Researchers at the University of Cincinnati Hoxworth Blood Center have discovered a new gene target for leukemia therapy.
These findings, slated for the July 26, 2012 print issue of Blood, the journal of the American Society of Hematology, could lead to cellular targets for a patient population that otherwise may not have desirable outcomes and could potentially stop the onset of leukemia before it begins.
A team led by Jose Cancelas, MD, PhD, an associate professor of pediatrics at the UC College of Medicine and director of the research division at Hoxworth Blood Center, found that by inhibiting in animal models the protein Vav3, which controls cell signaling, the development of this leukemia -- known as BCR-ABL lymphoid leukemia -- is delayed.
"Despite advances in the treatment of this disease, the outcome of patients with this type of leukemia is very poor because it develops resistance to standard therapies," he says. "We found that the genetic deficiency of Vav3 delays the formation of leukemia by impairing the signals from BCR-ABL and the overproduction of leukemic cells. In doing this, it also allows the standardized therapies, or BCR-ABL inhibitors, to work."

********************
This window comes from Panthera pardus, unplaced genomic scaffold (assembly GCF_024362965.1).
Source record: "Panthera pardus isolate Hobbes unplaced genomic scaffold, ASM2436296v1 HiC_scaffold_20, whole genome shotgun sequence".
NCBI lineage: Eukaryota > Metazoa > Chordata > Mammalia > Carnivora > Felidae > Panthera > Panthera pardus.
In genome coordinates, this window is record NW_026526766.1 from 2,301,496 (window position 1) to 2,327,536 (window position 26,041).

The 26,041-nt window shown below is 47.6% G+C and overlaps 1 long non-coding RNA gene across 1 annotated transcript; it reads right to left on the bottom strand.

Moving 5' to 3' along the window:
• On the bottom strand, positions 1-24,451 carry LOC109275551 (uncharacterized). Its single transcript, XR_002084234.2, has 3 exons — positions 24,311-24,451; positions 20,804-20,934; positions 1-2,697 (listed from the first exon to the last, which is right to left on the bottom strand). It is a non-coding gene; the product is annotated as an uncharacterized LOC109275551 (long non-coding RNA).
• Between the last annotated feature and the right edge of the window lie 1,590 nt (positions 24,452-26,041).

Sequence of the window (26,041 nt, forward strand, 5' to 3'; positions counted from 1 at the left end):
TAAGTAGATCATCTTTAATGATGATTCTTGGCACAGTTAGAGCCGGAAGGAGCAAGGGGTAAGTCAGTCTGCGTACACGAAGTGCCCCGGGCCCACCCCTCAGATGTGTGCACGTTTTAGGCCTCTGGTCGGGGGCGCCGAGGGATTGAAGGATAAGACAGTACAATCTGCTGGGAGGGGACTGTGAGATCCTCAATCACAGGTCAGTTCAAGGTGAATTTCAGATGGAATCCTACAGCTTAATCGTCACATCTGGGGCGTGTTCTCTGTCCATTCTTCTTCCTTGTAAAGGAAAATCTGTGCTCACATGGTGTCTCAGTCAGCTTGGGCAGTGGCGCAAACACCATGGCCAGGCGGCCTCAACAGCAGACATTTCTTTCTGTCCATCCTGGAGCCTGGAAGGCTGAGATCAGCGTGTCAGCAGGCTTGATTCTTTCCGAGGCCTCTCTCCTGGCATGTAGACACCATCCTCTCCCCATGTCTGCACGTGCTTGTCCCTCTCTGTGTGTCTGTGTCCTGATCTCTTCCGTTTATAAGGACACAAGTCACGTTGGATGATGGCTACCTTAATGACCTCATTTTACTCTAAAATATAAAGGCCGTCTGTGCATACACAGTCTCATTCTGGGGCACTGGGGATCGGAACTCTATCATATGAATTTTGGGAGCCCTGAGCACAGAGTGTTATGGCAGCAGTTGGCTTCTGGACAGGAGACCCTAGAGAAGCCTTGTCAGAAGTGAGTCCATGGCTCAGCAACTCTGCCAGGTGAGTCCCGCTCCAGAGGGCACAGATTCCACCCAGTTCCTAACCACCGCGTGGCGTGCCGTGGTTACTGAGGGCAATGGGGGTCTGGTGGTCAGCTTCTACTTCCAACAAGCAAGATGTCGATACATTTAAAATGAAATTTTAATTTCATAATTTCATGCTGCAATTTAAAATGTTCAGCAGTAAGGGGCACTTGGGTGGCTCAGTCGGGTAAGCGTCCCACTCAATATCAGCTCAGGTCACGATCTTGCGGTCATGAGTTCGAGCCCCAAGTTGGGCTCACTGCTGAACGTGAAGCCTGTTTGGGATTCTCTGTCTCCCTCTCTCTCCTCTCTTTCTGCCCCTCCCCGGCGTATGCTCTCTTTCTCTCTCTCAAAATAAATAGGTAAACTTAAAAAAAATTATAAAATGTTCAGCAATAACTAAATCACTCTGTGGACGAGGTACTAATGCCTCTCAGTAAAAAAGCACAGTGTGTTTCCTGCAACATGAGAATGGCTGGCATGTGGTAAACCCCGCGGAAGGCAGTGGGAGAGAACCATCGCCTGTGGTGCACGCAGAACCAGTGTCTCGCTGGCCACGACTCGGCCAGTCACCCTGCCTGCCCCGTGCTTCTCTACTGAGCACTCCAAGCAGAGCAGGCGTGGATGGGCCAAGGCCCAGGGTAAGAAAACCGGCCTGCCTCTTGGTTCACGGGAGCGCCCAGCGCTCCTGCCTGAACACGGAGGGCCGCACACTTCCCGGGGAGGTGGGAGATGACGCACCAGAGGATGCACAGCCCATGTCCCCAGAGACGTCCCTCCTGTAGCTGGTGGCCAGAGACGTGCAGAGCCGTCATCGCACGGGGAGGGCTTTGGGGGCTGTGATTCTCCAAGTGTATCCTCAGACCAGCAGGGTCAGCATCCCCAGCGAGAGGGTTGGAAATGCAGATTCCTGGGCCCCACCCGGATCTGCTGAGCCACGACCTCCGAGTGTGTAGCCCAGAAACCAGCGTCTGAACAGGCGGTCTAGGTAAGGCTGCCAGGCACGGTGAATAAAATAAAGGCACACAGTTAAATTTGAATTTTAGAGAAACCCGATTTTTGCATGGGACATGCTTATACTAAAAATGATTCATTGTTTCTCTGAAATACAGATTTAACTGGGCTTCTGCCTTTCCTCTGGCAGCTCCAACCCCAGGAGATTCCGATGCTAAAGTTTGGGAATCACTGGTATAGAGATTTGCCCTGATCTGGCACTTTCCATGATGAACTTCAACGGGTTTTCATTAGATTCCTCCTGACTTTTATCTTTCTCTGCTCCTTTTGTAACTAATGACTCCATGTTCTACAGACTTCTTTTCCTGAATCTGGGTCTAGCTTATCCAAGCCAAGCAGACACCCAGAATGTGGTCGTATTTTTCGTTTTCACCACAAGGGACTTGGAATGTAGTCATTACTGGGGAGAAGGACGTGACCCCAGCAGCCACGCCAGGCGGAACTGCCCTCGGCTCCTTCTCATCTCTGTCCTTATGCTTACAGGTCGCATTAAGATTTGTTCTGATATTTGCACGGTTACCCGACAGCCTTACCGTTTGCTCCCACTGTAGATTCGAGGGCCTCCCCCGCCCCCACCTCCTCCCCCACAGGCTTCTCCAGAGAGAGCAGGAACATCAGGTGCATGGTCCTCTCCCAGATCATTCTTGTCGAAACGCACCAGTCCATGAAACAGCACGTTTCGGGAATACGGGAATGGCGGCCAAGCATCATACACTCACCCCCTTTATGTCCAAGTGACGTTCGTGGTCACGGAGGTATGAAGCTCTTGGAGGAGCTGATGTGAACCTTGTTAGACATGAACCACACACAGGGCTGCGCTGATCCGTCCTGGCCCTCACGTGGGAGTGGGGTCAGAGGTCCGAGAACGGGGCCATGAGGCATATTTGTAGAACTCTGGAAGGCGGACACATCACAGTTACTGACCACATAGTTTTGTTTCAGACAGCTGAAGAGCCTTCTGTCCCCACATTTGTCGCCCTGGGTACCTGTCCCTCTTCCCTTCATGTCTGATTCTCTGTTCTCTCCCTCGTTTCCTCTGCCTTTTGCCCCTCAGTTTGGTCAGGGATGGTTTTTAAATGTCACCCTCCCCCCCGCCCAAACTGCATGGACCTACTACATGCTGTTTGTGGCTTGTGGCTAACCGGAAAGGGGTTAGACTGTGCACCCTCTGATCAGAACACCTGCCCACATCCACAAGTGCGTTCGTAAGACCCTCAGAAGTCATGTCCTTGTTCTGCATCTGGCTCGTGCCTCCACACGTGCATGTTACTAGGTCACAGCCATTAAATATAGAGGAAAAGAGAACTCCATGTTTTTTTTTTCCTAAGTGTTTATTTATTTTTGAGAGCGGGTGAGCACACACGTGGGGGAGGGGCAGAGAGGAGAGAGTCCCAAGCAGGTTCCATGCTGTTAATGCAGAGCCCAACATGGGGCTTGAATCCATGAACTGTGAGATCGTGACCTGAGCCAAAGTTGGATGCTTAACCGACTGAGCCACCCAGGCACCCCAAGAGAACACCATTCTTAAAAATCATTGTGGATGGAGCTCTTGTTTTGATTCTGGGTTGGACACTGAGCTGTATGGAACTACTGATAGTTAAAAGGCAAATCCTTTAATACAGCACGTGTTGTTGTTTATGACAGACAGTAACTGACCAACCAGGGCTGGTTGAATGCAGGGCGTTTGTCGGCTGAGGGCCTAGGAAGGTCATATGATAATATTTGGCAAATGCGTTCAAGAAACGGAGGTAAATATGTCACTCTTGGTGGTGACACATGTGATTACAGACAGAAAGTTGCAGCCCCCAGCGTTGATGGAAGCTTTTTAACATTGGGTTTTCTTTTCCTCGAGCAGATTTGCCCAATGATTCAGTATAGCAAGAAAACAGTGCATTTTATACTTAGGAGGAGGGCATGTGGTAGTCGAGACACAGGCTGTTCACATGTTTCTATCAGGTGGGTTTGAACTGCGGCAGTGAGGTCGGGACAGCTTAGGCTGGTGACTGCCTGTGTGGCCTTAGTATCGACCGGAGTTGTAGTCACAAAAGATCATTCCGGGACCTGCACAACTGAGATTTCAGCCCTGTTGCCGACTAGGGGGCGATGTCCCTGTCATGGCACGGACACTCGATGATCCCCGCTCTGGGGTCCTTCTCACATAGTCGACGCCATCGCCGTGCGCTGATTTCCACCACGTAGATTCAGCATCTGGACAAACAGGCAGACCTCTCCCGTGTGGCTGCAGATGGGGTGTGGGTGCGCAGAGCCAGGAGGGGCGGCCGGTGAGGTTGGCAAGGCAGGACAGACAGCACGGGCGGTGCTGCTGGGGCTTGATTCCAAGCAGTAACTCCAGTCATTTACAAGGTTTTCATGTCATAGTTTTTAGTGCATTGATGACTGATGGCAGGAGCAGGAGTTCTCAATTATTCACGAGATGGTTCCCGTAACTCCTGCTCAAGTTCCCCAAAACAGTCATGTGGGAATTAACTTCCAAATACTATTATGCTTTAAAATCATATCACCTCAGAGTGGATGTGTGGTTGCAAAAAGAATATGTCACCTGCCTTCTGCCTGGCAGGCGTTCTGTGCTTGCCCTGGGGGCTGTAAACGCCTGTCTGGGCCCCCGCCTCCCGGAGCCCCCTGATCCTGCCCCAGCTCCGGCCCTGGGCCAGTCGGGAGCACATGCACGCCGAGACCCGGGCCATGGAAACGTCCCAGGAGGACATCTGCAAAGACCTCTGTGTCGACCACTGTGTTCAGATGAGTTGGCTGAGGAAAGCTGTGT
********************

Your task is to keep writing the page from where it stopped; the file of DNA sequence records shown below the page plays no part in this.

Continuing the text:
Cancelas says this finding could lead to new multi-targeted therapies where Vav3 activity is related to the formation of leukemia.
"In collaboration with Dr. Nicolas Nassar, associate professor of pediatrics at UC and a physician in the division of experimental hematology at Cincinnati Children's Hospital Medical Center, we are now trying to find chemicals with Vav3 inhibitory activity," he says. "With this knowledge, we may be able to develop a therapy that can greatly improve the lives of patients facing leukemia."
Other authors of this multinational study are Kyung Hee Chang and Susan Dunn from Hoxworth Blood Center; and Yi Zheng, John Perentesis, Abel Sanchez-Aguilera, Amitava Sengupta, Malav Madhu, Ashley Ficker, Rebecca Santho and Ashley Kuenzi from Cincinnati Children's. Collaborators also include David Williams (Boston Children's Hospital, Harvard Medical School), Michael Deininger (University of Utah), Xose Bustelo (University of Salamanca, Spain) and Xabier Agirre (University of Navarra, Spain).
This study was funded by the National Heart, Lung and Blood Institute of the National Institutes of Health, the United States Department of Defense, Alex's Lemonade Stand Foundation and Cancer Free Kids Foundation.
Continuation of this study has been recently funded by the Leukemia and Lymphoma Society of North America.
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